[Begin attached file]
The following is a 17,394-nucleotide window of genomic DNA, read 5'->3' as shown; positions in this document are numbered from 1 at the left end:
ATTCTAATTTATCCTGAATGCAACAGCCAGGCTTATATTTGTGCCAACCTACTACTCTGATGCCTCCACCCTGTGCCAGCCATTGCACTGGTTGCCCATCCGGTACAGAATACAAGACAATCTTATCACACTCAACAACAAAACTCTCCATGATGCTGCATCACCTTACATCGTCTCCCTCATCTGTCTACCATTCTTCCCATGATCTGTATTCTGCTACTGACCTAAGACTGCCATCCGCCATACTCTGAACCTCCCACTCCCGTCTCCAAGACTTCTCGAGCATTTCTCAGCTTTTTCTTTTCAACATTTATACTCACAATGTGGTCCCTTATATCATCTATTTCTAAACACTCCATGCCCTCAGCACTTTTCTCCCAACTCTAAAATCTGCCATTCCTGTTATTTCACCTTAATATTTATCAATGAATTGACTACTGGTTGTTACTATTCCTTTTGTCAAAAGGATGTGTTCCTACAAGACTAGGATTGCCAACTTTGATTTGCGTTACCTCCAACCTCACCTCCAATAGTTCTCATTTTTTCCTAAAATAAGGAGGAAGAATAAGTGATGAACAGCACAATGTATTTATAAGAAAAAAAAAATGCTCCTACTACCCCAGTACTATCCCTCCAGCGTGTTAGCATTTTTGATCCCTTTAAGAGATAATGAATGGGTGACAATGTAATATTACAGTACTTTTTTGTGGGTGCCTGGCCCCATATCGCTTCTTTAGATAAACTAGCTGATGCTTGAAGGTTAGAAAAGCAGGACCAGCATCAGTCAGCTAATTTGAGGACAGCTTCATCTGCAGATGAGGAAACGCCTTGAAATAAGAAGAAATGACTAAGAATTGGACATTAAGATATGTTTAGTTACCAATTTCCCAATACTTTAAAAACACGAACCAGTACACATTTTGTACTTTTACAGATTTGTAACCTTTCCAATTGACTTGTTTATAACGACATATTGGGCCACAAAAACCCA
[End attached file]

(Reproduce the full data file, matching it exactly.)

The following is a 17,394-nucleotide window of genomic DNA, read 5'->3' as shown; positions in this document are numbered from 1 at the left end:
ATTCTAATTTATCCTGAATGCAACAGCCAGGCTTATATTTGTGCCAACCTACTACTCTGATGCCTCCACCCTGTGCCAGCCATTGCACTGGTTGCCCATCCGGTACAGAATACAAGACAATCTTATCACACTCAACAACAAAACTCTCCATGATGCTGCATCACCTTACATCGTCTCCCTCATCTGTCTACCATTCTTCCCATGATCTGTATTCTGCTACTGACCTAAGACTGCCATCCGCCATACTCTGAACCTCCCACTCCCGTCTCCAAGACTTCTCGAGCATTTCTCAGCTTTTTCTTTTCAACATTTATACTCACAATGTGGTCCCTTATATCATCTATTTCTAAACACTCCATGCCCTCAGCACTTTTCTCCCAACTCTAAAATCTGCCATTCCTGTTATTTCACCTTAATATTTATCAATGAATTGACTACTGGTTGTTACTATTCCTTTTGTCAAAAGGATGTGTTCCTACAAGACTAGGATTGCCAACTTTGATTTGCGTTACCTCCAACCTCACCTCCAATAGTTCTCATTTTTTCCTAAAATAAGGAGGAAGAATAAGTGATGAACAGCACAATGTATTTATAAGAAAAAAAAAATGCTCCTACTACCCCAGTACTATCCCTCCAGCGTGTTAGCATTTTTGATCCCTTTAAGAGATAATGAATGGGTGACAATGTAATATTACAGTACTTTTTTGTGGGTGCCTGGCCCCATATCGCTTCTTTAGATAAACTAGCTGATGCTTGAAGGTTAGAAAAGCAGGACCAGCATCAGTCAGCTAATTTGAGGACAGCTTCATCTGCAGATGAGGAAACGCCTTGAAATAAGAAGAAATGACTAAGAATTGGACATTAAGATATGTTTAGTTACCAATTTCCCAATACTTTAAAAACACGAACCAGTACACATTTTGTACTTTTACAGATTTGTAACCTTTCCAATTGACTTGTTTATAACGACATATTGGGCCACAAAAACCCA